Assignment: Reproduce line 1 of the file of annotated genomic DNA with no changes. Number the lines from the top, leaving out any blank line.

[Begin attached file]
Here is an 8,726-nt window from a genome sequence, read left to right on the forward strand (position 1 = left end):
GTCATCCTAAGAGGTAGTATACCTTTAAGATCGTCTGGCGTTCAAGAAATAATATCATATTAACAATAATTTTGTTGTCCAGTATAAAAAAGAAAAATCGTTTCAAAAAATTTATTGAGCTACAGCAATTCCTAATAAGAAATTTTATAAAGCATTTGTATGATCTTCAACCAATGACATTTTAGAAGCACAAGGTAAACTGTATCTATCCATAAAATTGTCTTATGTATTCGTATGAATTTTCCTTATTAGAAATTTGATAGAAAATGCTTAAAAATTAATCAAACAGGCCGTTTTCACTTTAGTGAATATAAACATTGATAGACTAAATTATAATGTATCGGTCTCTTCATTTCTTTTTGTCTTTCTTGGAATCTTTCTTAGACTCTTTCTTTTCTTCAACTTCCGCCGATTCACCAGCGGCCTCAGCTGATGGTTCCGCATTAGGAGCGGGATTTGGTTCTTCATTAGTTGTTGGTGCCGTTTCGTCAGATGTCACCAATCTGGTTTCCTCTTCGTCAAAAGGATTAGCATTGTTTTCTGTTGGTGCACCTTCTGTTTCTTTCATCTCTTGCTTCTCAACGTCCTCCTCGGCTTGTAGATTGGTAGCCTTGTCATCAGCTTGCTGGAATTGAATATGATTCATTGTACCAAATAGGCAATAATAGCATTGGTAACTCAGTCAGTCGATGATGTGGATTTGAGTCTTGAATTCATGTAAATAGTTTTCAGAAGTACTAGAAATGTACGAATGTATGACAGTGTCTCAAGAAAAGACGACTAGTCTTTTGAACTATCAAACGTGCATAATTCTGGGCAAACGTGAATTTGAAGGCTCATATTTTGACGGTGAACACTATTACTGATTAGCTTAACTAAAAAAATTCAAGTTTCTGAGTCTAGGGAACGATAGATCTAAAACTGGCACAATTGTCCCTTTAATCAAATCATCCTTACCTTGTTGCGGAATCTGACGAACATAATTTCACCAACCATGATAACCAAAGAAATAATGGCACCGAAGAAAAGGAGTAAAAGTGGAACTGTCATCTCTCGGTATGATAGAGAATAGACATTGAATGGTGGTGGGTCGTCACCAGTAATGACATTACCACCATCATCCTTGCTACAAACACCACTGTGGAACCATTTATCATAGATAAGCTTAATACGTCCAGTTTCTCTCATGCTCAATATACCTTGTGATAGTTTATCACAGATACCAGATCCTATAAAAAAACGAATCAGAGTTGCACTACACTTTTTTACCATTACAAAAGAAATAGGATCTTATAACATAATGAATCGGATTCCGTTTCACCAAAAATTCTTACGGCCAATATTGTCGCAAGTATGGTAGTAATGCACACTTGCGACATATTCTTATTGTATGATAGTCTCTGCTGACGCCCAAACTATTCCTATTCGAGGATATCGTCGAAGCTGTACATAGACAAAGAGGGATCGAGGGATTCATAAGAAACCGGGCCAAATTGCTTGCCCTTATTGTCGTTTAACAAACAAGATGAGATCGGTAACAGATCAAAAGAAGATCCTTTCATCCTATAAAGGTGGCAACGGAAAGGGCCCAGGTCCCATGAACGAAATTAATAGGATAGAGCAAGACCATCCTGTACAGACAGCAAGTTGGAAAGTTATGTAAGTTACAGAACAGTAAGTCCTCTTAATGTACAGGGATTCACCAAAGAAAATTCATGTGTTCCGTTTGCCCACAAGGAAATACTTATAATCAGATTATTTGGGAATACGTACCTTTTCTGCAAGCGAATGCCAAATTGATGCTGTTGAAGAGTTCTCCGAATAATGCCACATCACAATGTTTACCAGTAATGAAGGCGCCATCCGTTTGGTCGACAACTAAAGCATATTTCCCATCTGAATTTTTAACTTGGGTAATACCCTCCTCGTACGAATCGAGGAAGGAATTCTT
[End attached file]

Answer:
Here is an 8,726-nt window from a genome sequence, read left to right on the forward strand (position 1 = left end):